Even though the Rio Grande Valley is not expected to be directly impacted by Tropical Storm Franklin, meteorologists are predicting the storm will gain hurricane-like strength later this week as it moves across the Yucatan Peninsula.
Tropical Storm Franklin, which weakened in strength Tuesday, Aug. 8, is anticipated to emerge off the Yucatan slightly faster then expected according to a news release sent out by the National Weather Service. Due to the warm waters of the Bay of Campeche, the tropical storm will begin its re-intensifying stage later today.
Image via the National Weather Station in Brownsville
Strengthening should continue through Wednesday night with Franklin nearing hurricane strength prior to landfall around sunrise Thursday just north of Veracruz, Mexico or about 400 miles south of the mouth of the Rio Grande River, the release states. With the storm track staying south of the Rio Grande Valley, no direct impacts are expected in the area with only minor coastal and marine hazards with pockets of temporarily beneficial rain in the Lower and Mid-Rio Grande Valley. The potential for shower and thunderstorm “bands” peaks Wednesday night over the Lower Texas Gulf waters and Thursday across the Lower and Mid-Valley, according to the release.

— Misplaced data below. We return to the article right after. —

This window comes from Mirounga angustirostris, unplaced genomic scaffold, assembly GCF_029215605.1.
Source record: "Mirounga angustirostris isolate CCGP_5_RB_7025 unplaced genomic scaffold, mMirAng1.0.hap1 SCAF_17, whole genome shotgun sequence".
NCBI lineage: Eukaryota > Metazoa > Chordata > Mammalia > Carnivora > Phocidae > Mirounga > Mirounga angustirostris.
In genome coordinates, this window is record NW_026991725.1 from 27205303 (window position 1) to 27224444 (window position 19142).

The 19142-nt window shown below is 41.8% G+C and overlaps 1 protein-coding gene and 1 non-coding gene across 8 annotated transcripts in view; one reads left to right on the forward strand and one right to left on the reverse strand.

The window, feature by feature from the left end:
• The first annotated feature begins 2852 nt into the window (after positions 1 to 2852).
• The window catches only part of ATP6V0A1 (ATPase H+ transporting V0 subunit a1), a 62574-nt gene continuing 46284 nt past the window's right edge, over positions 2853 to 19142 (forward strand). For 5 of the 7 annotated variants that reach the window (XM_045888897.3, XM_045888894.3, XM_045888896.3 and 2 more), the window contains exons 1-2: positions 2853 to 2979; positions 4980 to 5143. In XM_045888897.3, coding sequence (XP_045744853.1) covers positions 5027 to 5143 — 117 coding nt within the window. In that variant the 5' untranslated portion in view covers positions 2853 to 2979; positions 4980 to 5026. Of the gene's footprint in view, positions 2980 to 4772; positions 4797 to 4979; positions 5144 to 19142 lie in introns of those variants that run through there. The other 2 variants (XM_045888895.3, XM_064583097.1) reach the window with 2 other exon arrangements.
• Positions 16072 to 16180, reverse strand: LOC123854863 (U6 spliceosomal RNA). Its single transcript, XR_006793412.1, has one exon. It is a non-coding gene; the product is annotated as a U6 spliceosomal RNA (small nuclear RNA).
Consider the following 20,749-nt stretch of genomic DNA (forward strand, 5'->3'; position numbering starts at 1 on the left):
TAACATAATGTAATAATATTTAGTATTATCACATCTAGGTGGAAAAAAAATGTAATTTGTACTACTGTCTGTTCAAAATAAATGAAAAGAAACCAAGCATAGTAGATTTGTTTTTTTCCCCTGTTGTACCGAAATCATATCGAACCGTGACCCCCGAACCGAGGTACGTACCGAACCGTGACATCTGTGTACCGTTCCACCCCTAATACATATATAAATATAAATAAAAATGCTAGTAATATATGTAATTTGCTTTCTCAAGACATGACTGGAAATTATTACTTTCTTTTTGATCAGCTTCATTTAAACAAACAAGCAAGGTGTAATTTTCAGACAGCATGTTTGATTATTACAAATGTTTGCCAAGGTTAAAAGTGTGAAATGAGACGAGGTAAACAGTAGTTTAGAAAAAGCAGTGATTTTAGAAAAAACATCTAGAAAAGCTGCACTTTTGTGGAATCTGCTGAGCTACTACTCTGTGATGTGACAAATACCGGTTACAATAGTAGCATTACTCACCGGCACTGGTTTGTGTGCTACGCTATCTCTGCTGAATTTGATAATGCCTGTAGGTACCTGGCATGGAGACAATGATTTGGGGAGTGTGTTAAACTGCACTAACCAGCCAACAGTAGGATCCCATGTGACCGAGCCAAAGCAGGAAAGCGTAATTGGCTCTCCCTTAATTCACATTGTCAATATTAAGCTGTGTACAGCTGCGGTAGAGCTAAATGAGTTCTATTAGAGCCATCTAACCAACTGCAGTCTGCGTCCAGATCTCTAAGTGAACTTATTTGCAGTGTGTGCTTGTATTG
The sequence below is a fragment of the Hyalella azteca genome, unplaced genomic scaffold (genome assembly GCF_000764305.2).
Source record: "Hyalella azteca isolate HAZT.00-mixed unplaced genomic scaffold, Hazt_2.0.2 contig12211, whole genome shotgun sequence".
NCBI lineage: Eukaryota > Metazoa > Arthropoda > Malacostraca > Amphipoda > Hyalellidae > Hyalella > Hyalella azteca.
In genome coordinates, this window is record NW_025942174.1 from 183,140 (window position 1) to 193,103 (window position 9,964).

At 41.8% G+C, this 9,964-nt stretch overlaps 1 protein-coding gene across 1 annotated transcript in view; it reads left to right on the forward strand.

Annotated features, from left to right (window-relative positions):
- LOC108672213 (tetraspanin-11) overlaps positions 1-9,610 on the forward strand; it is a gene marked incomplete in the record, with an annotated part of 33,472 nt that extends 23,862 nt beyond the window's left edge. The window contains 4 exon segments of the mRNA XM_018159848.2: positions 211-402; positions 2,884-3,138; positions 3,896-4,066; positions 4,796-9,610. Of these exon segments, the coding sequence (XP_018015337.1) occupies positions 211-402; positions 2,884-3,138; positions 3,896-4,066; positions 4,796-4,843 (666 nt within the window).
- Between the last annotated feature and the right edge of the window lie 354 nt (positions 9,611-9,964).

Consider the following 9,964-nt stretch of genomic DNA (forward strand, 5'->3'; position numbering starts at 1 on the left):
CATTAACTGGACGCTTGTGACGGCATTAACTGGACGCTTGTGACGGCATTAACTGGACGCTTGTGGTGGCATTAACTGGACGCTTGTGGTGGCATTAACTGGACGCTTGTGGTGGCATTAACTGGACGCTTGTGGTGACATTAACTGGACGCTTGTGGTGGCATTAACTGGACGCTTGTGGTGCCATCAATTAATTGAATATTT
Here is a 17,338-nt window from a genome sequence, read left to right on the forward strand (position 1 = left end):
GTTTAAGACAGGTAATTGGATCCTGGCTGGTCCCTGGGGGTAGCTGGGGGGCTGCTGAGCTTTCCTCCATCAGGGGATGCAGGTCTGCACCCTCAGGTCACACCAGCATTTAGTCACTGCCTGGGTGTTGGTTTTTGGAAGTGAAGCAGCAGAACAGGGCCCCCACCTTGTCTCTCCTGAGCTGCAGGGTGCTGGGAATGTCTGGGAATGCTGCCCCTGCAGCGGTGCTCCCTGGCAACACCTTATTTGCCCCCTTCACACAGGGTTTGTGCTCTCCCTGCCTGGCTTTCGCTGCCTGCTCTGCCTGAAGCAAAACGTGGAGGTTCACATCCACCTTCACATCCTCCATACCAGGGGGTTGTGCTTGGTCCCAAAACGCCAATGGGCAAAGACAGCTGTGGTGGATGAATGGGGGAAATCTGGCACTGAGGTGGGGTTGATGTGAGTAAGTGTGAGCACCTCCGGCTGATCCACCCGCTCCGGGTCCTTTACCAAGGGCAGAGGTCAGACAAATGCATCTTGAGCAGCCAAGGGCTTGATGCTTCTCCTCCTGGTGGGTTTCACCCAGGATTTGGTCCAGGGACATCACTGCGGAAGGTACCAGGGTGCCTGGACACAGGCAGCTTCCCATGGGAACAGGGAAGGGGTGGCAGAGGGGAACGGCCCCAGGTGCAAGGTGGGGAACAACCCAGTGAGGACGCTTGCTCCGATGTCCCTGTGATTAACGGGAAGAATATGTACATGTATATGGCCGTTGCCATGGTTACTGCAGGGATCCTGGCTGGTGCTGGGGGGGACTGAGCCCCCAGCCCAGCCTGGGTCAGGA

The main concerns for this tropical storm episode are marine and coastal hazards due to higher swells being generated by the intensification of Franklin, the release said. Area-wide, rainfall is expected to range from one quarter to half an inch throughout the week as plenty of tropical moisture can be expected to move into the region increasing the rainfall chances with some locally heavy downpours.
A high threat for rip currents will develop for all area beaches Wednesday evening and continue through Thursday evening. The strongest pull will be near the jetties and in solid sandbar breaks but conditions should improve rapidly Thursday night and Friday, though a moderate threat for a rip current is still likely for Friday , the release said.